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Tulane Green Wave head coach Willie Fritz gestures during the game with Grambling State Tigers at Yulman Stadium in New Orleans, La. Saturday, September 2, 2017.

Advocate photo by A.J. SISCO

Nose guard Sean Wilson was double- and triple-teamed on almost every snap of Tulane’s 21-17 victory against Army.

His reward for surviving that hard, hot day is yet another matchup against a team that loves to run right up the middle.

Tulsa ranks ninth nationally in rushing, averaging 295 yards with a deceptive offense that spreads the field with four receivers, then pounds opponents that cannot load up the box.

Wilson won’t have to fight off the extra attention he received against Navy and Army, but he and backup nose guard Braynon Edwards will be pivotal in slowing down the Golden Hurricane’s ground game.

Tulsa running back D’Angelo Brewer, who gained 262 yards against Louisiana-Lafayette, is fourth on the school’s all-time rushing chart with 3,043 yards.

Tulane’s open date came at the perfect time for Wilson, who needed the rest after Army rushed for 371 yards on 69 attempts while controlling the ball for nearly 40 minutes. That exhausting experience came two weeks after Tulane limited Navy’s same triple-option style and blocking techniques to a season-low 194 rushing yards, and the wear and tear was evident.

“We kept fighting, but they wore us down,” Wilson said.

The cumulative effect would have been even greater without the emergence of Edwards, who spelled Wilson when he needed a rest and gave the defense a huge left. Since he has arrived in 2014, Edwards has been an out-of-shape mess, wasting his quick feet while weighing more than 370 pounds.

After December, though, he shed 50 pounds, and the hard work has paid off. He entered his redshirt junior season with two career tackles and surpassed that total with three against Army, giving him five stops in the past two games.

When the Wave stuffed the Black Knights on a fourth-and-2 play from the Tulane 29-yard line in the third quarter, Edwards’ penetration was the key, forcing quarterback Ahmad Bradshaw to slow down before cornerback Parry Nickerson tackled him for a loss.

“The main thing is shedding blocks,” Edwards said. “It used to be hard for me to get off of them. Now I’m a lot quicker, and everything is happening faster.”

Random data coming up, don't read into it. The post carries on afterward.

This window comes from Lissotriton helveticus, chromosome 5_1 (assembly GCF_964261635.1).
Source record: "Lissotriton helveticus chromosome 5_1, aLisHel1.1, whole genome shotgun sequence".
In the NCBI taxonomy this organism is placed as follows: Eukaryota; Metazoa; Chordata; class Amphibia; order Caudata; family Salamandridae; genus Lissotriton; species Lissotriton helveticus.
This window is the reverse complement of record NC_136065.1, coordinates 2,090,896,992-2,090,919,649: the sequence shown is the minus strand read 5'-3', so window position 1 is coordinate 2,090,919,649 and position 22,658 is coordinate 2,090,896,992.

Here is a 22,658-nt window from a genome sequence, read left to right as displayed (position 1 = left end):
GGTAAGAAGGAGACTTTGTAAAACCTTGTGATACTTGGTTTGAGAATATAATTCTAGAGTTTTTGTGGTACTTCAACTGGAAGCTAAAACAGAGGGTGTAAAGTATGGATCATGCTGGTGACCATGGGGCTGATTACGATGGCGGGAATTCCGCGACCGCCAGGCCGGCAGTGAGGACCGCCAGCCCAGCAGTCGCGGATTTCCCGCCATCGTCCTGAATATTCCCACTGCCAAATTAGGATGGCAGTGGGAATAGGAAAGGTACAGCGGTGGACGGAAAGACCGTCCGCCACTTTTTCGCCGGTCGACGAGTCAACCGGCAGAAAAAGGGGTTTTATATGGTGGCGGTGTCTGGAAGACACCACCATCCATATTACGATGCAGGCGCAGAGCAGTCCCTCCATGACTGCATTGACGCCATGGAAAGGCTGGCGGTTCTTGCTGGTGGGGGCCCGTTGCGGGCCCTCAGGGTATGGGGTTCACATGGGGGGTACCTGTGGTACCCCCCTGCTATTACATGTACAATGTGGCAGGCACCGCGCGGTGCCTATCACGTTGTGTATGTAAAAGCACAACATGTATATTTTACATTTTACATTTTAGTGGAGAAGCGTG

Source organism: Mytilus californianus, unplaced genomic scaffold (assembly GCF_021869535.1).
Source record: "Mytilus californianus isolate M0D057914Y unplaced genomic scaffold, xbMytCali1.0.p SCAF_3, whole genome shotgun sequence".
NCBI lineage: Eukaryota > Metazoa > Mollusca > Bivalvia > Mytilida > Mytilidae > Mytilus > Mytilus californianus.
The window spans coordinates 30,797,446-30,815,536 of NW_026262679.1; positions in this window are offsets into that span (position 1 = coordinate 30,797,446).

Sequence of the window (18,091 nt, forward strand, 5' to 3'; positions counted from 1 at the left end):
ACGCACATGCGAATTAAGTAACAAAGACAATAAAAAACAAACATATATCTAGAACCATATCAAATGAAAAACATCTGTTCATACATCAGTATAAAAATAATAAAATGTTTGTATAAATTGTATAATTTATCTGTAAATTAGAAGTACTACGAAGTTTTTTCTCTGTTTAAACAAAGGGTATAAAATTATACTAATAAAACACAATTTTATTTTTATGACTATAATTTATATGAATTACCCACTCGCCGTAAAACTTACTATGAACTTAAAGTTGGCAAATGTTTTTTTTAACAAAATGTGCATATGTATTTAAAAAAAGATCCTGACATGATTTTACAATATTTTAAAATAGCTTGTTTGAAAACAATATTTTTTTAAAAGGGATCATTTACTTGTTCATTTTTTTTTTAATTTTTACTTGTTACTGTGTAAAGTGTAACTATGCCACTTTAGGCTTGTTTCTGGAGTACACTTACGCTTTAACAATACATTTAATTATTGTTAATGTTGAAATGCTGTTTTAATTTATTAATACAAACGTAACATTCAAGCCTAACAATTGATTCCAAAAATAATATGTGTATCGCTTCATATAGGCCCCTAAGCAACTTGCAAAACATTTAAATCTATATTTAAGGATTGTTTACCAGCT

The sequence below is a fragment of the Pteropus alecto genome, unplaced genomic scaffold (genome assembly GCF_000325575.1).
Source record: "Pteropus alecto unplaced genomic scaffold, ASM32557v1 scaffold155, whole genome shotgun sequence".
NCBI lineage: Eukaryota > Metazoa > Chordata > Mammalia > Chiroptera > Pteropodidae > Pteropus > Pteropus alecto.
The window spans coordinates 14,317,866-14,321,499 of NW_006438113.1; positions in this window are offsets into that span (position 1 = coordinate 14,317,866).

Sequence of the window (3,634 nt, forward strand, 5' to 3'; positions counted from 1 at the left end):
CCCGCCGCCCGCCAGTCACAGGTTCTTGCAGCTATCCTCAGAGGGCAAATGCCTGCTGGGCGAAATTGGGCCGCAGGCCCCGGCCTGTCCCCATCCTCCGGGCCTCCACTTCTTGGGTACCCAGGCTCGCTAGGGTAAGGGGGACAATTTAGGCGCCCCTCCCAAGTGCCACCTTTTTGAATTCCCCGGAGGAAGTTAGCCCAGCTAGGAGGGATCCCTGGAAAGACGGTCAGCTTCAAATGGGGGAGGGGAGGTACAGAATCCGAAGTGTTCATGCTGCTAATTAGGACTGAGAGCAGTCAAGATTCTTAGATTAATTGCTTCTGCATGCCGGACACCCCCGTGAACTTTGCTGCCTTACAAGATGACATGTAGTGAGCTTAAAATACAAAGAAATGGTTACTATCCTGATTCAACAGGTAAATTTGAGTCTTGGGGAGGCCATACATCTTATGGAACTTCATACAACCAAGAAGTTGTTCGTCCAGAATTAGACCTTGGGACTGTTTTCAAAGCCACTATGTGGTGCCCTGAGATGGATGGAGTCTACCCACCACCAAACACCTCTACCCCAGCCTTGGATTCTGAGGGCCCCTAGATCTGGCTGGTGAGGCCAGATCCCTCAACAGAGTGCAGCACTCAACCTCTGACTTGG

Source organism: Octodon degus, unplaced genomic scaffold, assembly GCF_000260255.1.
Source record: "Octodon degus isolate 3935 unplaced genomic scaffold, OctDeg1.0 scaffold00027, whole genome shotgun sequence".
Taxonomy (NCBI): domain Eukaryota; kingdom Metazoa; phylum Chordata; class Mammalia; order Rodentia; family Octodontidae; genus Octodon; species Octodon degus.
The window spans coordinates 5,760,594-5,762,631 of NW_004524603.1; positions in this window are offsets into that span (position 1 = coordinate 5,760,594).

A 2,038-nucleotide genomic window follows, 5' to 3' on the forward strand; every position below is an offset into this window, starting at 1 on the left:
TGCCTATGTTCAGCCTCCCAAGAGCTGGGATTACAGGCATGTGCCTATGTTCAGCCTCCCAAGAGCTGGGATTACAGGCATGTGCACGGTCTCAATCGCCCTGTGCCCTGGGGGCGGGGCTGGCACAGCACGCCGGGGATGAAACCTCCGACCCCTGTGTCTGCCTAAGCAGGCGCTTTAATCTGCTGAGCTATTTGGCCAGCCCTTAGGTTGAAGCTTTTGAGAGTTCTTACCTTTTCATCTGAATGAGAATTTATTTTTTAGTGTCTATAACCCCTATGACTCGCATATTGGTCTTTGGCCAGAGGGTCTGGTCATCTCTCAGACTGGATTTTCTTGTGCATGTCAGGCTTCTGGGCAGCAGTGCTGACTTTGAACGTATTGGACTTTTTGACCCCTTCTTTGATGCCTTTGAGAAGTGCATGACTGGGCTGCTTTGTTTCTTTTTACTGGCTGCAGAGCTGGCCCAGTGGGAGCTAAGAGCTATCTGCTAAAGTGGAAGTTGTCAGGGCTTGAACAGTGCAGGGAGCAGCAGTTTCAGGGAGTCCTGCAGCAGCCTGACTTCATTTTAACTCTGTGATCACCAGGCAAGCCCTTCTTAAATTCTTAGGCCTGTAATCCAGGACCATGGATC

But Wilson, who got faster and stronger for his senior year in the absence of first-team All-AAC tackle Tanzel Smart, will be the focal point again. He’s ready.

“We’ve just got to keep going and believing that we can win,” he said. “They have a very good running game. We will have to stop the run to gain control of them.”

FOUR DOWNS 

1: Score more 

Tulane beat Army with 21 points, but that total likely won’t be good enough against Tulsa, which hung 66 on Louisiana-Lafayette in its only victory and 51 in a wild loss at Toledo. Sustaining drives the way the Green Wave did on its first two possessions at Oklahoma will be critical. Other than that stretch, the offense has struggled to move the ball consistently. Tulane cannot count on getting 75- and 72-yard touchdown runs like it did against Army. Tulsa has been a sieve defensively, yielding 574 yards per game. Can the Wave take advantage?

2: Double trouble

The quarterback runs early and often in most modern college offenses, and Tulane’s Jonathan Banks proved on several pivotal plays to beat Army he has that skill set. He considers himself a passer first, but coach Willie Fritz wants him to keep the ball whenever the opportunity rises. If Tulsa starts worrying about his legs, Banks can beat the defense with his arm. Look for Banks and Tulsa’s Chad President to reach double digits in carries. The one who complements that aspect with strong throwing will have the clear advantage.

3: Ground bound 

After facing triple-option teams Navy and Army, Tulane faces yet another run-heavy opponent. Tulsa has run on 270 snaps, or 69 percent of the time. The Wave has run 189 times for 75 percent, though that number is more lopsided than it would be if Banks had been healthy all year. Tulsa’s zone-blocking scheme is nothing like Navy’s or Army’s, but Tulane’s tackling, something Fritz stresses repeatedly, will be tested again.

4: Stop the rot

Tulsa has owned Tulane since joining Conference USA in 2005 and moving together to the American Athletic Conference, winning 11 of 12 while outscoring the Wave 479-191 in those victories. Those are brutal numbers, but Tulane finally is favored to end the streak. The Wave, which appears on the verge of a breakthrough under Fritz after its dramatic victory against Army, cannot afford to waste the opportunity. A win would even Tulane’s conference record and move it halfway to bowl eligibility. A loss would mean an 0-2 conference start and a depressing 4-22 all-time AAC mark.

NUMBERS TO KNOW 

8.23: Yards per play allowed by Tulsa, worst in the country

190.3: Pass efficiency rating allowed by Tulsa, worst in the country

319.8: Average rushing yards allowed by Tulsa, worst in the country